Thanks for these comments on my post David and Carl. Both of your replies point out a question of historical change. Gikandi’s book tends to project a relatively stable dynamic between slavery and taste that stretches across our “long” eighteenth century. Carl suggests a two part development where “what had not been a problem became one,” and taste’s connection to slavery had to be actively repressed. But if this is so we should be looking at a later moment for the evidence of repression, not the eighteenth century. The assumption of a fairly stable relation between slavery and taste enables Gikandi to jump around a lot from the late seventeenth to the early nineteenth century, often with illuminating results. But the drawback is that a structural confusion arises between, for example, later commentators’ repression of the connection of slavery and taste and the putative repression of the connection on the part of men of taste and slaveholders like Codrington and Steele.

    On David’s question on the Spectator on whether contemporaries might have perceived links between slavery and taste in quite the way I described. One piece of evidence for how The Spectator might have been read is Spectator 46, in which Mr. Spectator’s notes are discovered, which read as an anarchic miscellany: “Sir Roger de Coverly’s Country Seat — Yes, for I hate long Speeches — Query, if a good Christian may be a Conjurer — Childermas-day, Saltseller, House-Dog, Screech-owl, Cricket — Mr. Thomas Inkle of London, in the good Ship called The Achilles. Yarico — Ægrescitique medendo — Ghosts — The Lady’s Library”–and so on. Here the Inkle and Yarico story is tucked away between Sir Roger de Coverly’s Country Seat and The Lady’s Library. I think later readers have tended to take away the rhizomatic quality of The Spectator so we now tend to talk about The Pleasures of the Imagination series, for example, in isolation from their original context. I’m especially motivated to see connections between the papers on taste and the papers on slavery of course, but I do think contemporary readers would have been more inclined to read all The Spectator papers as part of a interconnected project rather than as a series of individual reflections on separate topics.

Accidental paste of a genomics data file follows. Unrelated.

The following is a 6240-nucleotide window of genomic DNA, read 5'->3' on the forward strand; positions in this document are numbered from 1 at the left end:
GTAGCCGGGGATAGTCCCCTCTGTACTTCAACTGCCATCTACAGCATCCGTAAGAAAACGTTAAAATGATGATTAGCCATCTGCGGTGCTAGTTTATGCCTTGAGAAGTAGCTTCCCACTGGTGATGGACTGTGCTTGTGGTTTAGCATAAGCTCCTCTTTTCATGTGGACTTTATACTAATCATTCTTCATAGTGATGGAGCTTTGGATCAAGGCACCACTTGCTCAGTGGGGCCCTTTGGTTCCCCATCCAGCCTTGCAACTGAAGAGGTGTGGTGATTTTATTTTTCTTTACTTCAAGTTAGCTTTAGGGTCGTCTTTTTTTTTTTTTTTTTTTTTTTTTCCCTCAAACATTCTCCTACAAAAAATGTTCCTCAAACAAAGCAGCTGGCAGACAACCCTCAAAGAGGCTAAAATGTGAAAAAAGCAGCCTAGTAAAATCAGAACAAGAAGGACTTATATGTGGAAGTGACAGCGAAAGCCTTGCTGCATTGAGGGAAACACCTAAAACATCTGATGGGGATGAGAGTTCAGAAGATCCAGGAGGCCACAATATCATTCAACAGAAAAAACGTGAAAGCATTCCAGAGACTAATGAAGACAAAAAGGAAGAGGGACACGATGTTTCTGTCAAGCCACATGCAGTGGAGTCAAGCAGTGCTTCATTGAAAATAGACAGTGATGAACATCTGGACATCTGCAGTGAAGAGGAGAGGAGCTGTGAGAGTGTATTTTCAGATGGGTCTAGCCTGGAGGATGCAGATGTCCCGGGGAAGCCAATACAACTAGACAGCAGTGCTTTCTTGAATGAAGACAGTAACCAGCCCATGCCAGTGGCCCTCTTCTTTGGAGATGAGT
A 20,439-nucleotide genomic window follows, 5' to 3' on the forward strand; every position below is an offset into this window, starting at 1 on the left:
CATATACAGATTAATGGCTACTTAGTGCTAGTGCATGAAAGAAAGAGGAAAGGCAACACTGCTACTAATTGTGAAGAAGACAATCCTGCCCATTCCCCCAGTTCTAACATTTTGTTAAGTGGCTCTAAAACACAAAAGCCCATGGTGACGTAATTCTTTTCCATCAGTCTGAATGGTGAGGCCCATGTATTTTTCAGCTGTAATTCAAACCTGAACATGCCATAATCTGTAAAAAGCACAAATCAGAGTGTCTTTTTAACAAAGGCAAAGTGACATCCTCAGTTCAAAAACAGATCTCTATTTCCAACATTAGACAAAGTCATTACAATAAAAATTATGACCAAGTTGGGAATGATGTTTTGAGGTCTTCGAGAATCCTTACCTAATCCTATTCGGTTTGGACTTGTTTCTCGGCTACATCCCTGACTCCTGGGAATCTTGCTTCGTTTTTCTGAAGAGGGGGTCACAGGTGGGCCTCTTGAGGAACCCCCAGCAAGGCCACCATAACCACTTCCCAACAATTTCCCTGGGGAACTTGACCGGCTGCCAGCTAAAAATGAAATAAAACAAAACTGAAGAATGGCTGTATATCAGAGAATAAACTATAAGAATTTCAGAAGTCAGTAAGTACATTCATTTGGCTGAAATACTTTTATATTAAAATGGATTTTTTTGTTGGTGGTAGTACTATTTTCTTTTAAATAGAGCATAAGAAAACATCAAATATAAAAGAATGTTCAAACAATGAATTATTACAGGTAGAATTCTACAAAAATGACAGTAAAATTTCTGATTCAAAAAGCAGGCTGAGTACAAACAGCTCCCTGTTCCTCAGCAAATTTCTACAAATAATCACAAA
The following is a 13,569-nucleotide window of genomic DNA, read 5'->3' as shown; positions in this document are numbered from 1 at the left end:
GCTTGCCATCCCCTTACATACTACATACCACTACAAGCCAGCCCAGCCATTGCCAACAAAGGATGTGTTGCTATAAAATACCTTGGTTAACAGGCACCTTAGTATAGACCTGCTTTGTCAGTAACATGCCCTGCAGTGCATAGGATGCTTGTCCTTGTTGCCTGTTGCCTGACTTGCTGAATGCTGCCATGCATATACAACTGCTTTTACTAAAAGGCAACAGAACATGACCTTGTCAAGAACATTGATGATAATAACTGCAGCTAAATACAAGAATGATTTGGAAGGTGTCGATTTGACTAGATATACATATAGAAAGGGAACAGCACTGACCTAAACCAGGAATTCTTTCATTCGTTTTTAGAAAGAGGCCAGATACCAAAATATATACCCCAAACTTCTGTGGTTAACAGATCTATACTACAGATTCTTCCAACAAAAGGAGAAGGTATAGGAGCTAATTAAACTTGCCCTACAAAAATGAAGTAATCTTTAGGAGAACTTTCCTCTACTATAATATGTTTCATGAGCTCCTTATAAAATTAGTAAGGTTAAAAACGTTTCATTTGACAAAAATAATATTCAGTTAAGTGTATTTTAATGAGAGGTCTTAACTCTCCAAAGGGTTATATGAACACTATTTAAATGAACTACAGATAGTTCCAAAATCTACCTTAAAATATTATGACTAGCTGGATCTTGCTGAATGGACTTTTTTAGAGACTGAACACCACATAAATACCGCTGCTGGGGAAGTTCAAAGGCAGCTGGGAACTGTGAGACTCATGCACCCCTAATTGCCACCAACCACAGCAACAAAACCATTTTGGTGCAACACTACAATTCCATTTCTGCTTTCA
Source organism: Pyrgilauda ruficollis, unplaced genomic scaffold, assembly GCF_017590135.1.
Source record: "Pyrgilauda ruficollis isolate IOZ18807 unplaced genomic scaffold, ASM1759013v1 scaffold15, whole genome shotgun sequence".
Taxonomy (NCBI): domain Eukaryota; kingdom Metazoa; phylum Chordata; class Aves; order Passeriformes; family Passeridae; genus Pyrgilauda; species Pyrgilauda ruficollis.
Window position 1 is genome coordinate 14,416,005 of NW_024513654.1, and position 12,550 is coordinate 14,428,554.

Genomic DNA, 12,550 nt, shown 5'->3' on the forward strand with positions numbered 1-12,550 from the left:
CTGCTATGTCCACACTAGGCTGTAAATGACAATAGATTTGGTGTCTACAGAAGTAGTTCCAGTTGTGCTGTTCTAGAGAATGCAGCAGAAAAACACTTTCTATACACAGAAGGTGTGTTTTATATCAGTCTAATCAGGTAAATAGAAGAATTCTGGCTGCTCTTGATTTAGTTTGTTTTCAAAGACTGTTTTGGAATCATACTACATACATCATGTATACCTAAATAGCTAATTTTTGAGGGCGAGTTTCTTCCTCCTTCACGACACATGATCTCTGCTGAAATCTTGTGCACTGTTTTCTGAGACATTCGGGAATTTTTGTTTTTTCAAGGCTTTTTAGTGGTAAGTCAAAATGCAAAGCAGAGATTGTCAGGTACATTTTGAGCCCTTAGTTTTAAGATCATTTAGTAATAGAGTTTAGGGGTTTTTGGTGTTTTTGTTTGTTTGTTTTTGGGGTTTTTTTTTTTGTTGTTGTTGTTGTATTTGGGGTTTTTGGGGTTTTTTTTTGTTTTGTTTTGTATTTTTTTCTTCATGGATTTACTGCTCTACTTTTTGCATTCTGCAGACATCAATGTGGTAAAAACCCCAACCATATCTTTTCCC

• Dave Mazella

      It so happens that I’ve been working a lot lately with periodicals, and so I completely agree with you that we as scholars tend to treat the Spectator essays as a lot more discrete and compartmentalized than periodical-readers seem to have done in their own initial moment of production and consumption. This is probably the result of how they were subsequently collected and then mined by scholars like ourselves.